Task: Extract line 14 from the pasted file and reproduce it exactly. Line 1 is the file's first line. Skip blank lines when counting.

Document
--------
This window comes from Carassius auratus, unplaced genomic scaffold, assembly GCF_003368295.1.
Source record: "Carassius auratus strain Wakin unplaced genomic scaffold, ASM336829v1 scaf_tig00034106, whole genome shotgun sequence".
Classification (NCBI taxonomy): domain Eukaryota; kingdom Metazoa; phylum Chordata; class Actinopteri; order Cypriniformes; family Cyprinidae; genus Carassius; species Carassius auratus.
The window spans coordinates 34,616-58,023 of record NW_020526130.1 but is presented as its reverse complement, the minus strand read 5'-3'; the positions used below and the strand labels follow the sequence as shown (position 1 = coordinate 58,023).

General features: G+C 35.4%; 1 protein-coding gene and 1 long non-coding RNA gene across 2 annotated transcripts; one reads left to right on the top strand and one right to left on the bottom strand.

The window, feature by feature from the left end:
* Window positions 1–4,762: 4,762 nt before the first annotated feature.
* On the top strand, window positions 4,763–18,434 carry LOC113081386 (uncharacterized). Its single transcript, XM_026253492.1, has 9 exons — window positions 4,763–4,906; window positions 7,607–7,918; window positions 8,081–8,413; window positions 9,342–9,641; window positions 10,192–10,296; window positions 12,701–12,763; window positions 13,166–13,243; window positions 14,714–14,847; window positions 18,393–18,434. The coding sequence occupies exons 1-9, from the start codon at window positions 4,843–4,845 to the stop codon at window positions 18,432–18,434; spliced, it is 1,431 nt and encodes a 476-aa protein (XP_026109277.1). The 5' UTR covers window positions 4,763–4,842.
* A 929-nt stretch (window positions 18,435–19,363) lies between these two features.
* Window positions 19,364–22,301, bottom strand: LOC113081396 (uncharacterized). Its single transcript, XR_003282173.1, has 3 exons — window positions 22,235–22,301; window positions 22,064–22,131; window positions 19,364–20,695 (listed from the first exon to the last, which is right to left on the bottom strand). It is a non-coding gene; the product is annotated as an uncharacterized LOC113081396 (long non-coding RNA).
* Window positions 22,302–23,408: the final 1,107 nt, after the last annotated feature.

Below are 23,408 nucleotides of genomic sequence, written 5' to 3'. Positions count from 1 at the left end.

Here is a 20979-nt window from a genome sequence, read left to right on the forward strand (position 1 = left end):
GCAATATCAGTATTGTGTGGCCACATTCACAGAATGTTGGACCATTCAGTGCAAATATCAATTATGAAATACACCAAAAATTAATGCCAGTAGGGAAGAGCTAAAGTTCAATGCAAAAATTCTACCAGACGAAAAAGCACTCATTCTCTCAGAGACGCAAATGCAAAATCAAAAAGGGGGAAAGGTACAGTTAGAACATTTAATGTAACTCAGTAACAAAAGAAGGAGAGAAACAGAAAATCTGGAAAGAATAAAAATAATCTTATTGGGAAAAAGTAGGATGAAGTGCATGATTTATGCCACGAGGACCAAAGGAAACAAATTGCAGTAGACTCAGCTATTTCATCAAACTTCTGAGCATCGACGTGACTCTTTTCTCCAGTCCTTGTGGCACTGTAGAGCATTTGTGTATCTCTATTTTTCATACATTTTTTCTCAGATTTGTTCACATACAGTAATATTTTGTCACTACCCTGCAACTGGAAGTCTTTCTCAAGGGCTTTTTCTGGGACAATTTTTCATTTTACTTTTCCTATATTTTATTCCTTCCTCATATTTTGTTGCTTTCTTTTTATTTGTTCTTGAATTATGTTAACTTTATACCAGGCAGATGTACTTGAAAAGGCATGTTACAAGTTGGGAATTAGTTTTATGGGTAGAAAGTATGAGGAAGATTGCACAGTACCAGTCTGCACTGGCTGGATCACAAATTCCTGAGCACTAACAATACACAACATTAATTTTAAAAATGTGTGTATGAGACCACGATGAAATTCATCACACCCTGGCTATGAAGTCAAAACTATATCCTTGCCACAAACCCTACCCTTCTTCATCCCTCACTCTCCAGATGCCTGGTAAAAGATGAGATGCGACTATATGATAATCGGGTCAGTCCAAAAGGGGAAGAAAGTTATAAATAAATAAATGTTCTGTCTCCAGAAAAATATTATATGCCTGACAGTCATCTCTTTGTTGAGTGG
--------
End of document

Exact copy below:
GCAATATCAGTATTGTGTGGCCACATTCACAGAATGTTGGACCATTCAGTGCAAATATCAATTATGAAATACACCAAAAATTAATGCCAGTAGGGAAGAGCTAAAGTTCAATGCAAAAATTCTACCAGACGAAAAAGCACTCATTCTCTCAGAGACGCAAATGCAAAATCAAAAAGGGGGAAAGGTACAGTTAGAACATTTAATGTAACTCAGTAACAAAAGAAGGAGAGAAACAGAAAATCTGGAAAGAATAAAAATAATCTTATTGGGAAAAAGTAGGATGAAGTGCATGATTTATGCCACGAGGACCAAAGGAAACAAATTGCAGTAGACTCAGCTATTTCATCAAACTTCTGAGCATCGACGTGACTCTTTTCTCCAGTCCTTGTGGCACTGTAGAGCATTTGTGTATCTCTATTTTTCATACATTTTTTCTCAGATTTGTTCACATACAGTAATATTTTGTCACTACCCTGCAACTGGAAGTCTTTCTCAAGGGCTTTTTCTGGGACAATTTTTCATTTTACTTTTCCTATATTTTATTCCTTCCTCATATTTTGTTGCTTTCTTTTTATTTGTTCTTGAATTATGTTAACTTTATACCAGGCAGATGTACTTGAAAAGGCATGTTACAAGTTGGGAATTAGTTTTATGGGTAGAAAGTATGAGGAAGATTGCACAGTACCAGTCTGCACTGGCTGGATCACAAATTCCTGAGCACTAACAATACACAACATTAATTTTAAAAATGTGTGTATGAGACCACGATGAAATTCATCACACCCTGGCTATGAAGTCAAAACTATATCCTTGCCACAAACCCTACCCTTCTTCATCCCTCACTCTCCAGATGCCTGGTAAAAGATGAGATGCGACTATATGATAATCGGGTCAGTCCAAAAGGGGAAGAAAGTTATAAATAAATAAATGTTCTGTCTCCAGAAAAATATTATATGCCTGACAGTCATCTCTTTGTTGAGTGG